Laws against adultery [were] based upon the idea that woman is a chattel, so that to make love to a married woman is to deprive the husband of her services. It is the frankest and most crass statement of a slave-situation. To us, every woman … has … an absolute right to travel in her own orbit. There is no reason why she should not be the ideal hausfrau, if that chance to be her will. But society has no right to insist upon that standard. It was, for practical reasons, almost necessary to set up such taboos in small communities, savage tribes, where the wife was nothing but a general servant, where the safety of the people depended upon a high birth-rate. But to-day woman is economically independent, becomes more so every year. The result is that she instantly asserts her right to have as many or as few men or babies as she wants or can get; and she defies the world to interfere with her. More power to her!
The Roaring Twenties have been described as “a time when gin was the national drink and sex the national obsession.” Popular at that time was a female subculture called “flappers”, who flouted social and sexual norms and were considered a significant challenge to Victorian gender roles. But these sentiments were then overshadowed by the Great Depression.
The 1950s in America is stereotyped to have been sexually repressed, though not as severely as the Victorian era. Female promiscuity in particular became substantially more accepted in Western culture after the sexual revolution of the 1960s, which resonated with the hippie movement. It also became more prevalent a theme in mass media, including cinema (e.g., Sex and the City) and music (e.g., Erotica by Madonna).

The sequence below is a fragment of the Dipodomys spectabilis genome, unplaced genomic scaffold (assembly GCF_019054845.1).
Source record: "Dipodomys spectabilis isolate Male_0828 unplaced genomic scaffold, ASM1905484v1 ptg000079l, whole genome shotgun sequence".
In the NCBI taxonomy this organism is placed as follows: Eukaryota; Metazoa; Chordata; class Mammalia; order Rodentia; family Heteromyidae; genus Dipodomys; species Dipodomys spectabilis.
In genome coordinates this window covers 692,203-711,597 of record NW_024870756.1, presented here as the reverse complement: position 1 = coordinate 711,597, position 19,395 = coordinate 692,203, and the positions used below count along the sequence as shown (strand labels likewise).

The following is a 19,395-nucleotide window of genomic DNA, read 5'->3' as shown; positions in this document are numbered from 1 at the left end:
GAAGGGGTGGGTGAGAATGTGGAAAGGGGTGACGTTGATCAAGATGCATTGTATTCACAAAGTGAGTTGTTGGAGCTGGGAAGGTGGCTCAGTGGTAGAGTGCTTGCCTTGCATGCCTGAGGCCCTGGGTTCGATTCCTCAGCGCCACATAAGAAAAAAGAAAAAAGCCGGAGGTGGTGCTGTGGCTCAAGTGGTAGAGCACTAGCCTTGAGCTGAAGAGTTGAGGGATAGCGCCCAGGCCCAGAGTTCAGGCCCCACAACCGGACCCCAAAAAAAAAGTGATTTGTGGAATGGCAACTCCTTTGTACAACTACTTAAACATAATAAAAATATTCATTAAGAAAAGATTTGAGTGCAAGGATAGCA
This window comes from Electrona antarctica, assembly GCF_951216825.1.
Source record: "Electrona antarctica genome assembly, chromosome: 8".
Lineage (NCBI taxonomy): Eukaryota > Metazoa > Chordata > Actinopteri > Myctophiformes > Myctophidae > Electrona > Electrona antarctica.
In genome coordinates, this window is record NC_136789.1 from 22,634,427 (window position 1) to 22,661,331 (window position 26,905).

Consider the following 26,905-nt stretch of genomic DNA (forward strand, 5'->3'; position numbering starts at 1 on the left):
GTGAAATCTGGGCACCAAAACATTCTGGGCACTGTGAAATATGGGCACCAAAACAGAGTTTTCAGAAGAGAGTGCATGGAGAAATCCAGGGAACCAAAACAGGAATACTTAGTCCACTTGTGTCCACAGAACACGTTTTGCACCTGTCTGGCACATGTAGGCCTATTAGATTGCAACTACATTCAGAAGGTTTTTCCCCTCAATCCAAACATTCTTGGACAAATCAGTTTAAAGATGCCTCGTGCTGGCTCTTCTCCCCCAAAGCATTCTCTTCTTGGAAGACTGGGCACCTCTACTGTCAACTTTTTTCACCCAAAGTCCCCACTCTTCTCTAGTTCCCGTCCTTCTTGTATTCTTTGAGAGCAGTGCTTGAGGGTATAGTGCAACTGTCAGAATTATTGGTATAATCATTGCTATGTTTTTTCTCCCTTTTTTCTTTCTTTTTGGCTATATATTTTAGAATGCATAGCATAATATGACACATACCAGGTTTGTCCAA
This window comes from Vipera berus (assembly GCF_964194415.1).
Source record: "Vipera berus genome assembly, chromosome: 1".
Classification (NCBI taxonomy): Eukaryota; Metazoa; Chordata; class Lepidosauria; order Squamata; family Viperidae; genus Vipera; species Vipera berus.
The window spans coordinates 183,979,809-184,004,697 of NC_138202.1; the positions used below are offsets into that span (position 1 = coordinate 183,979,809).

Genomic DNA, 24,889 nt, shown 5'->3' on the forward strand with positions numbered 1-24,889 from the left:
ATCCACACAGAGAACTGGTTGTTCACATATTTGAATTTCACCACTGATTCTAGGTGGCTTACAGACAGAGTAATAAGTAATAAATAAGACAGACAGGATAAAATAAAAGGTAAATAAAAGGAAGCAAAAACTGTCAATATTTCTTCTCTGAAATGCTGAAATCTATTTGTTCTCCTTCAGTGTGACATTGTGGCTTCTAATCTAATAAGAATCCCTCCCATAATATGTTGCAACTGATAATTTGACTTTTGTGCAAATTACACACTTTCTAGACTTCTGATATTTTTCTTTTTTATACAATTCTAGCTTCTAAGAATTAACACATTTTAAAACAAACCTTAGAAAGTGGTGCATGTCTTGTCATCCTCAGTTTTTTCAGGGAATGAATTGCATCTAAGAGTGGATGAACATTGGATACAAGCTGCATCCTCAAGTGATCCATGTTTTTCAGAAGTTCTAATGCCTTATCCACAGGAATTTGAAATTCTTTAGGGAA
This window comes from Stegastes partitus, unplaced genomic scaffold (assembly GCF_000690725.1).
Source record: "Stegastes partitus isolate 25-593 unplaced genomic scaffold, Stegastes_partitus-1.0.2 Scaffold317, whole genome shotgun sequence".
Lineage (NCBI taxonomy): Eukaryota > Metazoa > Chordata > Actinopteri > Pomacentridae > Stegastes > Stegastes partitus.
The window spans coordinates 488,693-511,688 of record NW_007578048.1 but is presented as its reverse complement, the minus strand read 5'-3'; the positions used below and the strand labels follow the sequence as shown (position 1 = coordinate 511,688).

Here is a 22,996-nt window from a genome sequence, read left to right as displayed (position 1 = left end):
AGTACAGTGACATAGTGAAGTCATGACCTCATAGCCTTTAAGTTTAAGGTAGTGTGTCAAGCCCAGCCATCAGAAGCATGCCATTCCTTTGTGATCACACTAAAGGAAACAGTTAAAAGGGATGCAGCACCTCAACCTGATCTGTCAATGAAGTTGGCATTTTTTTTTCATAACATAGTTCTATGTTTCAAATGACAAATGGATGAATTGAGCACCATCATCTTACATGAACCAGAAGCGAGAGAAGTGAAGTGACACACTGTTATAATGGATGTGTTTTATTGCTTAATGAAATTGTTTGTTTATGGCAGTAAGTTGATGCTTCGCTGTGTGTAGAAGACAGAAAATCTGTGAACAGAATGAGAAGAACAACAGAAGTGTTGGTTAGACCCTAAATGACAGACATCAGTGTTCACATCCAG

There has been an increase in awareness of discrimination on grounds of promiscuity—apparent or actual—which at least since year 2010 has been called slut shaming. On April 3, 2011, the SlutWalk movement—protesting against explaining or excusing rape by referring to any aspect of a woman's appearance and later, by extension, calling for sexual freedom in general—began in Toronto, Canada, and went on to spread throughout the world.
In the Islamic world, the “Ummah”, female promiscuity is a major fear. A woman is obliged, in some countries legally, to wear a veil, such as a burqa or a niqab—in its own right, a symbol of “modesty” and “namus”, i.e. female sexual restraint—so as to prevent the woman from having her body visible to any men other than her family or her sole husband.
When a Muslim woman is found to have engaged in extra-marital relations, she falls under the risk of being executed, either by a governmental institution or by natural persons. In the latter case, a common scenario, sometimes even among Muslims residing in Western countries, is family honor killing: the woman's relatives feel that she brought shame on their family, so they resort to homicide as a form of atonement. Otherwise, the woman may be given the penalty of capital punishment by a court, in accordance with the customs of Sharia Islamic law, which is based on the Islamic scriptures of the Quran and on Sunnah. For “zina”, adultery, the Quran prescribes flogging 100 times in public; the Sunnah adds stoning (“Rajm”) to death if it was extra-marital.
On April 20, 2010, Iranian Islamic cleric Hojatoleslam Kazem Sedighi provoked transnational ridicule by blaming promiscuous women for causing earthquakes. Six days later, on the 26th of April, the American Boobquake gathering, organized by the blogger Jennifer McCreight and attended by 200,000 participants, was held in response to it.
Japan wasn't as soon to be reached by the sexual revolution, originating in the American 1960s. The documentary Japan — Female Sexuality touched on the subject from a 1990s perspective, and reported the trend to be increasing.
The use of demographical methods in sexological research was pioneered by the American zoologist Alfred Kinsey, who published two books—Sexual Behavior in the Human Male (1948) and Sexual Behavior in the Human Female (1953)—collectively known as the Kinsey Reports. The reports beat the expectations of the public and paved the way for the sexual revolution of the 60s. The female report was received with especial controversy.